In instances such as this where an appraisal comes in low, a buyer will increase their down payment to provide more equity in the home.
When a buyer doesn't want to be on the hook for a significant disparity between the purchase price and appraised value, they can offer an appraisal gap clause instead. The appraisal gap clause will guarantee to cover a low appraisal up to a specified amount,
Adding an escalation clause to your offer can help with winning a bidding war on a house. An escalation clause states you agree to trump any other offers on a home by a specified amount of money. You are also able to put a cap price on what you'll end up paying for the home.
An escalation clause lets the seller know you really want their home badly. When you are in a spot where you need to provide your best offer, an escalation clause lets you put your best foot forward.
It is essential when adding an escalation clause that you make it worthwhile for a seller to accept. The amount you set as what you agree to beat another offer by is crucial. Adding an escalation clause that says you will beat another offer by $1000 isn't going to cut it.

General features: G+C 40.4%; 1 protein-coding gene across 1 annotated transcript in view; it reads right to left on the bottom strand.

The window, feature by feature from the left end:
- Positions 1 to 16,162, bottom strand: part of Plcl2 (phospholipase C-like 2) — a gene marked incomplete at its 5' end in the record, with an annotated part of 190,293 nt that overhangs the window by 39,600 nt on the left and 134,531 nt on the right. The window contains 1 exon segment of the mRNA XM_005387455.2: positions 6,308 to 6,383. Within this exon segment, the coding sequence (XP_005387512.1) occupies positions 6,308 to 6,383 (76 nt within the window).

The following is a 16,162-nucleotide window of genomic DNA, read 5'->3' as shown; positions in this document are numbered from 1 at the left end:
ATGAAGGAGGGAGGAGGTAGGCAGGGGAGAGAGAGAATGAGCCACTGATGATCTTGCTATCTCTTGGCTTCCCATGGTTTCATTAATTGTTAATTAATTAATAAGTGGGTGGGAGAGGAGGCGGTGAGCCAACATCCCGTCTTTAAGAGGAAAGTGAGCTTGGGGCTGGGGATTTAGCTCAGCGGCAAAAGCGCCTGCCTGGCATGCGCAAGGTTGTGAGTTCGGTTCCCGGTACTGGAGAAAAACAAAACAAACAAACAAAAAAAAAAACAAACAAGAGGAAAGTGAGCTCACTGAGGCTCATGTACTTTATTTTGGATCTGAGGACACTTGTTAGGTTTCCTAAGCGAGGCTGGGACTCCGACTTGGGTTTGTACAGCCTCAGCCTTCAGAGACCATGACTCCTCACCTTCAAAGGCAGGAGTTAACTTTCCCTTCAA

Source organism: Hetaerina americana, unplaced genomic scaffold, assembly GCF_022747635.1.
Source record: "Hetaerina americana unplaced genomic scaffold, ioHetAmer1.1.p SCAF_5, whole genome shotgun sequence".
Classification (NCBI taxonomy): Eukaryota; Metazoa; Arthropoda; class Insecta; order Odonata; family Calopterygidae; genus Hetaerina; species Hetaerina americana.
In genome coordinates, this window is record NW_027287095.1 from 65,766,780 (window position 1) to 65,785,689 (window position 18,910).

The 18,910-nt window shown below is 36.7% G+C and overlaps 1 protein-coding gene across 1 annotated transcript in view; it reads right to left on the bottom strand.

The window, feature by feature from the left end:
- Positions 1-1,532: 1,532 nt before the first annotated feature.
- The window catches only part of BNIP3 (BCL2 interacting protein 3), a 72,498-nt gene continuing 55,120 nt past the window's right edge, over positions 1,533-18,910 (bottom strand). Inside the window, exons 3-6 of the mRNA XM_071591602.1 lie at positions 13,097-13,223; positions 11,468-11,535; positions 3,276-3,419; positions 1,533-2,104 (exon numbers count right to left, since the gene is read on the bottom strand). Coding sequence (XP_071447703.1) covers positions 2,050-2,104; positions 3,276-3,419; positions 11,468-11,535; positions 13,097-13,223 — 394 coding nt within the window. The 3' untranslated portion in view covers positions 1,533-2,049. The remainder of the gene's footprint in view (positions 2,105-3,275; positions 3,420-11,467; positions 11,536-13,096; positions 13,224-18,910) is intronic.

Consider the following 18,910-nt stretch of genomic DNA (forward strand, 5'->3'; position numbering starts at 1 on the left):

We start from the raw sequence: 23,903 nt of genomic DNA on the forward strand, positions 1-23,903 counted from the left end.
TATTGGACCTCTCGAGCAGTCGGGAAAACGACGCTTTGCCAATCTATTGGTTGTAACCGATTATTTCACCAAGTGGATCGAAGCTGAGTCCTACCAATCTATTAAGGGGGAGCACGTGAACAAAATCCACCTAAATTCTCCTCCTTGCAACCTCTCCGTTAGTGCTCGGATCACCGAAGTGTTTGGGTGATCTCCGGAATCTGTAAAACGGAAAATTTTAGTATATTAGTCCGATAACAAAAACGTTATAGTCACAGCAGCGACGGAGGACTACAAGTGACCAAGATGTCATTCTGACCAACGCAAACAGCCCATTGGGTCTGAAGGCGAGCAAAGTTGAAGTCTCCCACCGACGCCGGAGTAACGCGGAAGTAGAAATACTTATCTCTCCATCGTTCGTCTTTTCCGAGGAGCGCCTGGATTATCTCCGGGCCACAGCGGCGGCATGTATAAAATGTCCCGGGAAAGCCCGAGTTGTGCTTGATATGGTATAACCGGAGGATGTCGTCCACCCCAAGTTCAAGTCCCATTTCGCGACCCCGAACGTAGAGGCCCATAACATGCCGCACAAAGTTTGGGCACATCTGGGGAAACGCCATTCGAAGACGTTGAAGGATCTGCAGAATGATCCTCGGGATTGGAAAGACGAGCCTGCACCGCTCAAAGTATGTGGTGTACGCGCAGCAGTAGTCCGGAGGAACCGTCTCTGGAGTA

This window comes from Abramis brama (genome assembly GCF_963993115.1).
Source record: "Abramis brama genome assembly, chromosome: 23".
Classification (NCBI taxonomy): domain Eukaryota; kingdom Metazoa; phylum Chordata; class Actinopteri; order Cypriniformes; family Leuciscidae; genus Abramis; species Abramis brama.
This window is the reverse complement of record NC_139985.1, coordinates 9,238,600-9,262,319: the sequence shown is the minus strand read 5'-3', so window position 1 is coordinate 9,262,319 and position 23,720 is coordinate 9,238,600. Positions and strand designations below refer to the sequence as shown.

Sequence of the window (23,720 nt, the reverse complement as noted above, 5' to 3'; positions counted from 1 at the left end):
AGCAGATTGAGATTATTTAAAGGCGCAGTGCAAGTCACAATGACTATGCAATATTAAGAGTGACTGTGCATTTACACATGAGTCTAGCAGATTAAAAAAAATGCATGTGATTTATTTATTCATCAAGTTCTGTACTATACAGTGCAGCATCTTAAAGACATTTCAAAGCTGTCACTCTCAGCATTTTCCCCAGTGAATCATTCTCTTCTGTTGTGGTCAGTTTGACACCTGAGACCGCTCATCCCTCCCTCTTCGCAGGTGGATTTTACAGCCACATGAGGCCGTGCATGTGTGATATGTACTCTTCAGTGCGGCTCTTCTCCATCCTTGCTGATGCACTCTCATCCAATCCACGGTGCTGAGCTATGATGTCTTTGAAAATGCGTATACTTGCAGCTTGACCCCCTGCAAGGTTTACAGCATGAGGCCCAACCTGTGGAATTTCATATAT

Your escalator should be something meaningful to a seller. I would suggest that $5000 would be a good amount to make your offer worthy of choosing. There could be terms in another offer that are attractive enough that $1000 would not make a difference to a seller.
Joe Boylan of Springs Homes talks about how to use an escalation clause in an offer.
If you truly love a home and are a gambler, removing your financing contingency is the way to go. Doing so is a lot riskier than waiving a home inspection.
You need to be one hundred percent sure you'll get the mortgage. Without the mortgage contingency clause to fall back on, you would be at risk of losing your earnest money deposit.
Earnest money can be five percent of the purchase price and in some circumstances even more. Removing the financing contingency is similar to offering cash, so it is extremely appealing to a seller. It is one of the most common contingencies, so when it is removed it's a significant PLUS!
In most real estate contracts, one of the most important terms to a seller is usually the closing date. It is vital to find out when the seller wants to close and give them their desired date.
Sometimes a seller has not found a home to purchase yet. If you are in a position to do so, offering them the ability to rent back the home for a certain amount of time could put your offer over the top.
Buying and selling a home is often difficult in terms of timing. Rent back agreements can be super attractive.
Follow these tips and you will be well on your way to winning a bidding war on a house. Sometimes to come out on top you need to be patient. Remember every dog has his day. Eventually it will be your turn to be the one who has the accepted offer.